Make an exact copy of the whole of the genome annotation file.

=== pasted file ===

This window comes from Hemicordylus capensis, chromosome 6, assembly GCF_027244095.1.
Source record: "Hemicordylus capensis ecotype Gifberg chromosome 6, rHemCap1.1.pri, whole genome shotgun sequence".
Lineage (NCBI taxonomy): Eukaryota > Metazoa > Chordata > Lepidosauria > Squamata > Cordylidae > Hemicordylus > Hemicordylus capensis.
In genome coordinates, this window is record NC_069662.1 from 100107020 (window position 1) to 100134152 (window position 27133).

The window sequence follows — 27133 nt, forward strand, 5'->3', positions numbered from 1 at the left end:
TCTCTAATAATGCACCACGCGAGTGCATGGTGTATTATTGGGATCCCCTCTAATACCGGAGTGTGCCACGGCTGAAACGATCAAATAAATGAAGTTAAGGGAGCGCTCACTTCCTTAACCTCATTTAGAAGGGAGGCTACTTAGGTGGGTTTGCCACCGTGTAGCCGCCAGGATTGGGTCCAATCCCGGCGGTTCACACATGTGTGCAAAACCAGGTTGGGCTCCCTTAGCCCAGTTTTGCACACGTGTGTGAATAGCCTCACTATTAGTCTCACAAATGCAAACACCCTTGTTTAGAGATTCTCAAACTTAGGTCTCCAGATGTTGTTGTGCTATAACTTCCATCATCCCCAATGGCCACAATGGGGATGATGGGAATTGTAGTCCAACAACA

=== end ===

This window comes from Hemicordylus capensis, chromosome 6, assembly GCF_027244095.1.
Source record: "Hemicordylus capensis ecotype Gifberg chromosome 6, rHemCap1.1.pri, whole genome shotgun sequence".
Lineage (NCBI taxonomy): Eukaryota > Metazoa > Chordata > Lepidosauria > Squamata > Cordylidae > Hemicordylus > Hemicordylus capensis.
In genome coordinates, this window is record NC_069662.1 from 100107020 (window position 1) to 100134152 (window position 27133).

The window sequence follows — 27133 nt, forward strand, 5'->3', positions numbered from 1 at the left end:
TCTCTAATAATGCACCACGCGAGTGCATGGTGTATTATTGGGATCCCCTCTAATACCGGAGTGTGCCACGGCTGAAACGATCAAATAAATGAAGTTAAGGGAGCGCTCACTTCCTTAACCTCATTTAGAAGGGAGGCTACTTAGGTGGGTTTGCCACCGTGTAGCCGCCAGGATTGGGTCCAATCCCGGCGGTTCACACATGTGTGCAAAACCAGGTTGGGCTCCCTTAGCCCAGTTTTGCACACGTGTGTGAATAGCCTCACTATTAGTCTCACAAATGCAAACACCCTTGTTTAGAGATTCTCAAACTTAGGTCTCCAGATGTTGTTGTGCTATAACTTCCATCATCCCCAATGGCCACAATGGGGATGATGGGAATTGTAGTCCAACAACA